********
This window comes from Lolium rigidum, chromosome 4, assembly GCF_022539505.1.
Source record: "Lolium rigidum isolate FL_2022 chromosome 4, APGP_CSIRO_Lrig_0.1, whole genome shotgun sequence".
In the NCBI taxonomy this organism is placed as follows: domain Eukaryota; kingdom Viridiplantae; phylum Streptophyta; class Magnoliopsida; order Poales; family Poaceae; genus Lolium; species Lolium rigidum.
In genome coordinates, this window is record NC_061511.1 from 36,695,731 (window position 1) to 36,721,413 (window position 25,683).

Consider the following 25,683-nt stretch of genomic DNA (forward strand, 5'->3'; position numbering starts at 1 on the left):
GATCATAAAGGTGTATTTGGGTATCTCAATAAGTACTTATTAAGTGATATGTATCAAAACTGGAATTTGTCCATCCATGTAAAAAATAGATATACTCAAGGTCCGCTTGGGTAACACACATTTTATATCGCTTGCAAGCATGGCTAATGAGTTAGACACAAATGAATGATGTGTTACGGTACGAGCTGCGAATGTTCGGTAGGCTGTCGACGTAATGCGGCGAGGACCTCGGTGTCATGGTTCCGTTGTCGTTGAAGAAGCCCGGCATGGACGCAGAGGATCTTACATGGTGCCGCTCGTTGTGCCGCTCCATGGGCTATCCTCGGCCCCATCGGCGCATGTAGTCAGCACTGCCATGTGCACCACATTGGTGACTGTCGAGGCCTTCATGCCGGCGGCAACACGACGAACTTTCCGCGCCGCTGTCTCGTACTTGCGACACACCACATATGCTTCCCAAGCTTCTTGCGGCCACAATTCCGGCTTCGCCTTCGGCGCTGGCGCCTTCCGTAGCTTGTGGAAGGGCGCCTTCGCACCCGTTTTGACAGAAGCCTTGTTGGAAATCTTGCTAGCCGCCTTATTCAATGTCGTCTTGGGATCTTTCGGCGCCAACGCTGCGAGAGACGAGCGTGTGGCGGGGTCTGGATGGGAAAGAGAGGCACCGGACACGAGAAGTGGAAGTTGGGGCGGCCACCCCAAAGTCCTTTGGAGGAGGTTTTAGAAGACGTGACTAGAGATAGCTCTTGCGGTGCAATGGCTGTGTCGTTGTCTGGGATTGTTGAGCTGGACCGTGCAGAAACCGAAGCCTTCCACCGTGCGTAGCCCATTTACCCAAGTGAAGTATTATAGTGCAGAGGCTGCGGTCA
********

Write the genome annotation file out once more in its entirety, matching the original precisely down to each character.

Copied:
This window comes from Lolium rigidum, chromosome 4, assembly GCF_022539505.1.
Source record: "Lolium rigidum isolate FL_2022 chromosome 4, APGP_CSIRO_Lrig_0.1, whole genome shotgun sequence".
In the NCBI taxonomy this organism is placed as follows: domain Eukaryota; kingdom Viridiplantae; phylum Streptophyta; class Magnoliopsida; order Poales; family Poaceae; genus Lolium; species Lolium rigidum.
In genome coordinates, this window is record NC_061511.1 from 36,695,731 (window position 1) to 36,721,413 (window position 25,683).

Consider the following 25,683-nt stretch of genomic DNA (forward strand, 5'->3'; position numbering starts at 1 on the left):
GATCATAAAGGTGTATTTGGGTATCTCAATAAGTACTTATTAAGTGATATGTATCAAAACTGGAATTTGTCCATCCATGTAAAAAATAGATATACTCAAGGTCCGCTTGGGTAACACACATTTTATATCGCTTGCAAGCATGGCTAATGAGTTAGACACAAATGAATGATGTGTTACGGTACGAGCTGCGAATGTTCGGTAGGCTGTCGACGTAATGCGGCGAGGACCTCGGTGTCATGGTTCCGTTGTCGTTGAAGAAGCCCGGCATGGACGCAGAGGATCTTACATGGTGCCGCTCGTTGTGCCGCTCCATGGGCTATCCTCGGCCCCATCGGCGCATGTAGTCAGCACTGCCATGTGCACCACATTGGTGACTGTCGAGGCCTTCATGCCGGCGGCAACACGACGAACTTTCCGCGCCGCTGTCTCGTACTTGCGACACACCACATATGCTTCCCAAGCTTCTTGCGGCCACAATTCCGGCTTCGCCTTCGGCGCTGGCGCCTTCCGTAGCTTGTGGAAGGGCGCCTTCGCACCCGTTTTGACAGAAGCCTTGTTGGAAATCTTGCTAGCCGCCTTATTCAATGTCGTCTTGGGATCTTTCGGCGCCAACGCTGCGAGAGACGAGCGTGTGGCGGGGTCTGGATGGGAAAGAGAGGCACCGGACACGAGAAGTGGAAGTTGGGGCGGCCACCCCAAAGTCCTTTGGAGGAGGTTTTAGAAGACGTGACTAGAGATAGCTCTTGCGGTGCAATGGCTGTGTCGTTGTCTGGGATTGTTGAGCTGGACCGTGCAGAAACCGAAGCCTTCCACCGTGCGTAGCCCATTTACCCAAGTGAAGTATTATAGTGCAGAGGCTGCGGTCA